The defendant, if it had notice of the relation which plaintiff bore to the property, cannot deny the legality of its contract, although it may be that the plaintiff could not have enforced against his son his right to use the property for life had that been denied. The final question is whether the defendant had such notice of the facts as to the title to the property as justified the court in finding that it had waived the conditions heretofore quoted.

The question of waiver was one of fact, and we think the evidence was sufficient to support the conclusion reached.

There was evidence to the effect that plaintiff informed the agent who issued the policy that his son, who lived in Chicago, had bought the property for him, and he was to have it as a home as long as he lived, and that he was to insure it, keep it in repair and pay the taxes.

This statement fairly gave notice to the agent that the plaintiff was not the owner of the property, and that, as a part of the consideration for its use and possession, he had agreed to insure it.

If the defendant desired further information as to the title, it should have requested it, and not having done so, it must be assumed now to have had notice of such facts as it could with reasonable diligence then have ascertained.

This evidence justified the finding that the conditions of the policy as to title were waived, and this conclusion was not weakened by the fact that in the policy delivered there was a condition that no agent had power to waive any of the conditions of the policy, and no notice to or agreement by any agent would be binding on the defendant unless expressed in writing and indorsed upon the policy and signed by the agent.

The agents who issued the policy were general agents having authority to make contracts without reference to the home office, and their power to waive conditions in the policy was coexistent with that of the company itself. ( Trustees v. Brooklyn Ins. Co., 19 N.Y. 305; Walsh v. Hartford Ins. Co., 73 id. 5-9.)

Conditions which enter into the validity of a contract of insurance at its inception may be waived by agents, and are waived if so intended, although they remain in the policy when delivered. ( Van Schoick v. Niagara F. Ins. Co., 68 N.Y. 434; Bennett v. North British M. Ins. Co., 81 id. 273; Woodruff v. Imperial F. Ins. Co., 83 id. 133; Haight v. Continental Ins. Co., 92 id. 51.)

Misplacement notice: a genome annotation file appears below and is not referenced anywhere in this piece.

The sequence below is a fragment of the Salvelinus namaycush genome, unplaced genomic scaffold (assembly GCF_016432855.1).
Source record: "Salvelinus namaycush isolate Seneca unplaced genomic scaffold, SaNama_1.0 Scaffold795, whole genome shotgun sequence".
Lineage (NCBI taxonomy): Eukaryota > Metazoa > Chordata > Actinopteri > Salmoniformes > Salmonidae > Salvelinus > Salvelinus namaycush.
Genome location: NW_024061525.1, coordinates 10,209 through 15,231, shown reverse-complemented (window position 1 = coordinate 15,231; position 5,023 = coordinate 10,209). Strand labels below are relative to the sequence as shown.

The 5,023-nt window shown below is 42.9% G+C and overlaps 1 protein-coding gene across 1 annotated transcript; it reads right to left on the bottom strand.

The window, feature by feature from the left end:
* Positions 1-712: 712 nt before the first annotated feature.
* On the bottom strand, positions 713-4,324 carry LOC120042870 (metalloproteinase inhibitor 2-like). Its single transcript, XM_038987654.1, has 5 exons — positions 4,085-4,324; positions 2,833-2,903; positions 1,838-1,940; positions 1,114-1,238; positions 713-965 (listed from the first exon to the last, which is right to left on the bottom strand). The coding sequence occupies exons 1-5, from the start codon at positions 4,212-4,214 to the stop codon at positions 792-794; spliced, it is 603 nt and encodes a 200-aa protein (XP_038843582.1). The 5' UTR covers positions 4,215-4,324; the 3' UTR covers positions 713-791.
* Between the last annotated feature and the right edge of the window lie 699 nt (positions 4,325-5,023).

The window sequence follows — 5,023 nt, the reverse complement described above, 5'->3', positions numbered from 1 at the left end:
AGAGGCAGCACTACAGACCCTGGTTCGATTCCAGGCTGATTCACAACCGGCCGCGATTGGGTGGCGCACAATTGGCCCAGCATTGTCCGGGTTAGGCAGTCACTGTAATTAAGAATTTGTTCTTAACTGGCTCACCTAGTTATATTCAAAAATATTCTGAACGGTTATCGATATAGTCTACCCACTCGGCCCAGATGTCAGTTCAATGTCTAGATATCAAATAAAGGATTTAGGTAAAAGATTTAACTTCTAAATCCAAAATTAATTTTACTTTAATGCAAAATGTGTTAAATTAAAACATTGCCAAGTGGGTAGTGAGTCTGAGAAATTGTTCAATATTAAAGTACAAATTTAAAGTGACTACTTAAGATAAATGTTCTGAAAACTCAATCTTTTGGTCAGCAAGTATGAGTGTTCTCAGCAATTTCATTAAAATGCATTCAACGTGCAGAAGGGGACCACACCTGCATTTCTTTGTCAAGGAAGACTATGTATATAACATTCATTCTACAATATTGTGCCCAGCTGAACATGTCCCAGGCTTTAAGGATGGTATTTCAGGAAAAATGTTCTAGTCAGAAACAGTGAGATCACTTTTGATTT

The judgment should be affirmed.

All concur.

Judgment affirmed.

Summaries of

Berry v. A.C. Ins. Co.

Court of Appeals of the State of New York
Mar 8, 1892
132 N.Y. 49 (N.Y. 1892)

In Berry v. American Cent. Ins. Co. of St. Louis (132 N.Y. 49, 57), plaintiff had transferred legal title to his home to his son under an oral agreement that the plaintiff father was to occupy the premises for the duration of his life, keep the property insured, and pay real property taxes.

Summary of this case from Etterle v. Excelsior Ins. Co.

In Berry v. A.C. Ins. Co. (132 N.Y. 49) it was held that a tenant who had agreed verbally with his landlord to keep the demised premises insured has an insurable interest in the property and may insure in his own name to the extent of the amount agreed to be insured, and when no amount is named his interest is the full value.

Summary of this case from Beekman v. Fulton Co. Farmers' Ins. Assn

In Berry v. American Central Insurance Company (132 N.Y. 49) the agent's powers were greatly restricted by stringent provisions of the policy, and yet the knowledge of the agent respecting the title to the property was held imputable to the company.

Summary of this case from McGuire v. Hartford Fire Ins. Co.

In Berry v. American Cent. Ins. Co. of St. Louis (132 N.Y. 49, supra), the plaintiff, a tenant in possession under an oral lease from his son was held to have an insurable interest although concededly the lease was void under the Statute of Frauds.

Summary of this case from Deck v. Chautauqua Co. Fire rel
Case details for

Berry v. A.C. Ins. Co.

Case Details


Court:Court of Appeals of the State of New York

Date published: Mar 8, 1892


132 N.Y. 49 (N.Y. 1892)
30 N.E. 254

Citing Cases

Deck v. Chautauqua Co. Fire rel

A review of New York State annotations cited in support of the quoted text, together with the additional case…

Young v. New York State Elec. Gas Corp.

The distinction between the law and equity sides of the court concerning what constitutes fraud in this…